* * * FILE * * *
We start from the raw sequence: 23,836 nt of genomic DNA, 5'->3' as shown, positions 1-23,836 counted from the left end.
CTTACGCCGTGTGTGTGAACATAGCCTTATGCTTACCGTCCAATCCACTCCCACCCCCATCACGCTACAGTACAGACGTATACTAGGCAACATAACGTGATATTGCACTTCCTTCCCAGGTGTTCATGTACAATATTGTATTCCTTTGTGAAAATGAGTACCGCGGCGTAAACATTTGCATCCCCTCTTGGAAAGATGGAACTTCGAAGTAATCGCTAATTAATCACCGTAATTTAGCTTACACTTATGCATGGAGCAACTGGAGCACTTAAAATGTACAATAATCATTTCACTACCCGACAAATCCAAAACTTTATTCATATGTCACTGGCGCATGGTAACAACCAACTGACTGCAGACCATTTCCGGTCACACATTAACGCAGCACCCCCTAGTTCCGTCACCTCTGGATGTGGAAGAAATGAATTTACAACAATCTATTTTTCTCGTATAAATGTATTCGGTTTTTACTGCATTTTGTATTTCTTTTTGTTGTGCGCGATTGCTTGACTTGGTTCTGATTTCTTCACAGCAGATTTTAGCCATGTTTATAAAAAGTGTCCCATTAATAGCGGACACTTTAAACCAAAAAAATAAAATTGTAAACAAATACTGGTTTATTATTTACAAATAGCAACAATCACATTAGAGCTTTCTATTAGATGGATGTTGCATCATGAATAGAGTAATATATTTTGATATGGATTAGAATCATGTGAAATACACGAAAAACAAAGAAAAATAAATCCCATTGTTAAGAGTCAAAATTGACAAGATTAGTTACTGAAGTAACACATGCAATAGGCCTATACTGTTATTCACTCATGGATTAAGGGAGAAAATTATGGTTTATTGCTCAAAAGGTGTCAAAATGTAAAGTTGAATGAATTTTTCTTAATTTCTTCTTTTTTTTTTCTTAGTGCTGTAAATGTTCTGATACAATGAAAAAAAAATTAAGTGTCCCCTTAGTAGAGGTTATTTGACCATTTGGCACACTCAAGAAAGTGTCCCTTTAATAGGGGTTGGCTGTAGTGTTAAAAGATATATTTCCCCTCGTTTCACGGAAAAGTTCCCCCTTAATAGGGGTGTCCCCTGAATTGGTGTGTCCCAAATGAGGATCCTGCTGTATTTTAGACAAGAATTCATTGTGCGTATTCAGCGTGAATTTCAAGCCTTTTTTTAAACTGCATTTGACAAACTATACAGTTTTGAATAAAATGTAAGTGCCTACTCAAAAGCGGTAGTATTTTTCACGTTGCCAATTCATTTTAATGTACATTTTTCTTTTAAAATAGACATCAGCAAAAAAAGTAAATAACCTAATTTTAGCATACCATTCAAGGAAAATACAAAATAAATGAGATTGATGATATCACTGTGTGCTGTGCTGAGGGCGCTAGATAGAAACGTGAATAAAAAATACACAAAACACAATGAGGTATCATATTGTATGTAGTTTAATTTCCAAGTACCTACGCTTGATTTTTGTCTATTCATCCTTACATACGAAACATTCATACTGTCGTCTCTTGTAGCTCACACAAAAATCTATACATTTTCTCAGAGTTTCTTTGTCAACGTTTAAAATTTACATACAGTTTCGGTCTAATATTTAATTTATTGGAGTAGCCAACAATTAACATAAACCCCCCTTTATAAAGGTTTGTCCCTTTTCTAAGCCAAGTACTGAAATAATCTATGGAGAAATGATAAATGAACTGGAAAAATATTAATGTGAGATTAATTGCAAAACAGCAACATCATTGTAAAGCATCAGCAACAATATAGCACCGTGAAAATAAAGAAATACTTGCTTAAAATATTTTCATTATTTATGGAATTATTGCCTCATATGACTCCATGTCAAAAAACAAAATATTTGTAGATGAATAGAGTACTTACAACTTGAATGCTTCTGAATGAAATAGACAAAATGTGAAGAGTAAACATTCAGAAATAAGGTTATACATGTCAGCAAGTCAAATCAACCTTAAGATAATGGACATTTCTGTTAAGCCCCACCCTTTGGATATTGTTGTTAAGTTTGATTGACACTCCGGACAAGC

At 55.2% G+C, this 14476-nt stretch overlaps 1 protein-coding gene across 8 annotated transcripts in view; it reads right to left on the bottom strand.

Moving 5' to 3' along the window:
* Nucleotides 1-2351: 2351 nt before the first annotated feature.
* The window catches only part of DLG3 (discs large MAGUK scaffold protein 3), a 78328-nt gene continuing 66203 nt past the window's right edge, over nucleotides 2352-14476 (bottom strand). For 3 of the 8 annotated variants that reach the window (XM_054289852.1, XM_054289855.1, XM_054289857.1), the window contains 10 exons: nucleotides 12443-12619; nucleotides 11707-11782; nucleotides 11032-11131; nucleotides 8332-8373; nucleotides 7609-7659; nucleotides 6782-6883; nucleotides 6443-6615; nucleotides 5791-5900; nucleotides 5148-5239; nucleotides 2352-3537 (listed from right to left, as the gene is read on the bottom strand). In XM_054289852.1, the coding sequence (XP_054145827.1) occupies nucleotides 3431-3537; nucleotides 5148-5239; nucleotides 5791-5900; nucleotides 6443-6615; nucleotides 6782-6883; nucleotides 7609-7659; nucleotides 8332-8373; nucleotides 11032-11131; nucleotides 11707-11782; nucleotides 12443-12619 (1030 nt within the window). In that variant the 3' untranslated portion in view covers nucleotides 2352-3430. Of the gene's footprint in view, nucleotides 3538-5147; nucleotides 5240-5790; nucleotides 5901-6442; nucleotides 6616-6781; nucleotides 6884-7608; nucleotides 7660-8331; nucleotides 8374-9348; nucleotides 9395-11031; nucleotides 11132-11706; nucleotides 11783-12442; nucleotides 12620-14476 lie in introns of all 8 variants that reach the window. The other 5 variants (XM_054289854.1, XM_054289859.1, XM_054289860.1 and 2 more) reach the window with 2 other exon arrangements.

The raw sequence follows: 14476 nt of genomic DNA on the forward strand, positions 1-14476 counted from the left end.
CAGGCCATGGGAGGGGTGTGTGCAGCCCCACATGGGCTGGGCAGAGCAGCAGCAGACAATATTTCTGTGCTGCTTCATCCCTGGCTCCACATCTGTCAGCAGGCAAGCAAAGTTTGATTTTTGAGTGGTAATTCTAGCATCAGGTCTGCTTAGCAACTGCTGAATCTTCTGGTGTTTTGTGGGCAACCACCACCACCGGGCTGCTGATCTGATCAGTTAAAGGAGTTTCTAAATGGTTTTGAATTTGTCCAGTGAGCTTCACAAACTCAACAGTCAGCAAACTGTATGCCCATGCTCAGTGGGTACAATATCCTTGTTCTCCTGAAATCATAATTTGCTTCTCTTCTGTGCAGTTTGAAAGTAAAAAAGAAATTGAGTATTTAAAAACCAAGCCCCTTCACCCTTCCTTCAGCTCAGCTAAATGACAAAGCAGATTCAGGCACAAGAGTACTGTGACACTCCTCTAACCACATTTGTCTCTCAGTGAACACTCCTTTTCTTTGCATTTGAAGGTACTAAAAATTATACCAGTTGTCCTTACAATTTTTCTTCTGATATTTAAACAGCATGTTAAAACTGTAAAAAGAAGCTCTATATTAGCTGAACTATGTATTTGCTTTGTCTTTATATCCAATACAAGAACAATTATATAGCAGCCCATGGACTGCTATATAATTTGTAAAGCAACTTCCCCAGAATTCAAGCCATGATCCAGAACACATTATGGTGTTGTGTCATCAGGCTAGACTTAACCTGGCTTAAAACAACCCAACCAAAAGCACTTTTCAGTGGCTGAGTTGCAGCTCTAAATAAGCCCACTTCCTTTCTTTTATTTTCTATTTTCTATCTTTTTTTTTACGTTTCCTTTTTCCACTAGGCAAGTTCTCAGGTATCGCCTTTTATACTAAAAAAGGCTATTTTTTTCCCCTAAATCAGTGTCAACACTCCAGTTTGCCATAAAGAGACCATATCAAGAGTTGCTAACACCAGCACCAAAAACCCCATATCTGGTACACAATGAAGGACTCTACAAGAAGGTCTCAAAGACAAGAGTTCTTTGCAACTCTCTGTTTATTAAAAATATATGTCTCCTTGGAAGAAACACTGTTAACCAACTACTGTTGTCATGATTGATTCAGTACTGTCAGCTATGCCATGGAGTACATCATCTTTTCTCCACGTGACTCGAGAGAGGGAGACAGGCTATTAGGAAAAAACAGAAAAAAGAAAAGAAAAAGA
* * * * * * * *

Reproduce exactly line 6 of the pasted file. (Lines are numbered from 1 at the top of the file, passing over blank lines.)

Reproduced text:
* The window catches only part of DLG3 (discs large MAGUK scaffold protein 3), a 78328-nt gene continuing 66203 nt past the window's right edge, over nucleotides 2352-14476 (bottom strand). For 3 of the 8 annotated variants that reach the window (XM_054289852.1, XM_054289855.1, XM_054289857.1), the window contains 10 exons: nucleotides 12443-12619; nucleotides 11707-11782; nucleotides 11032-11131; nucleotides 8332-8373; nucleotides 7609-7659; nucleotides 6782-6883; nucleotides 6443-6615; nucleotides 5791-5900; nucleotides 5148-5239; nucleotides 2352-3537 (listed from right to left, as the gene is read on the bottom strand). In XM_054289852.1, the coding sequence (XP_054145827.1) occupies nucleotides 3431-3537; nucleotides 5148-5239; nucleotides 5791-5900; nucleotides 6443-6615; nucleotides 6782-6883; nucleotides 7609-7659; nucleotides 8332-8373; nucleotides 11032-11131; nucleotides 11707-11782; nucleotides 12443-12619 (1030 nt within the window). In that variant the 3' untranslated portion in view covers nucleotides 2352-3430. Of the gene's footprint in view, nucleotides 3538-5147; nucleotides 5240-5790; nucleotides 5901-6442; nucleotides 6616-6781; nucleotides 6884-7608; nucleotides 7660-8331; nucleotides 8374-9348; nucleotides 9395-11031; nucleotides 11132-11706; nucleotides 11783-12442; nucleotides 12620-14476 lie in introns of all 8 variants that reach the window. The other 5 variants (XM_054289854.1, XM_054289859.1, XM_054289860.1 and 2 more) reach the window with 2 other exon arrangements.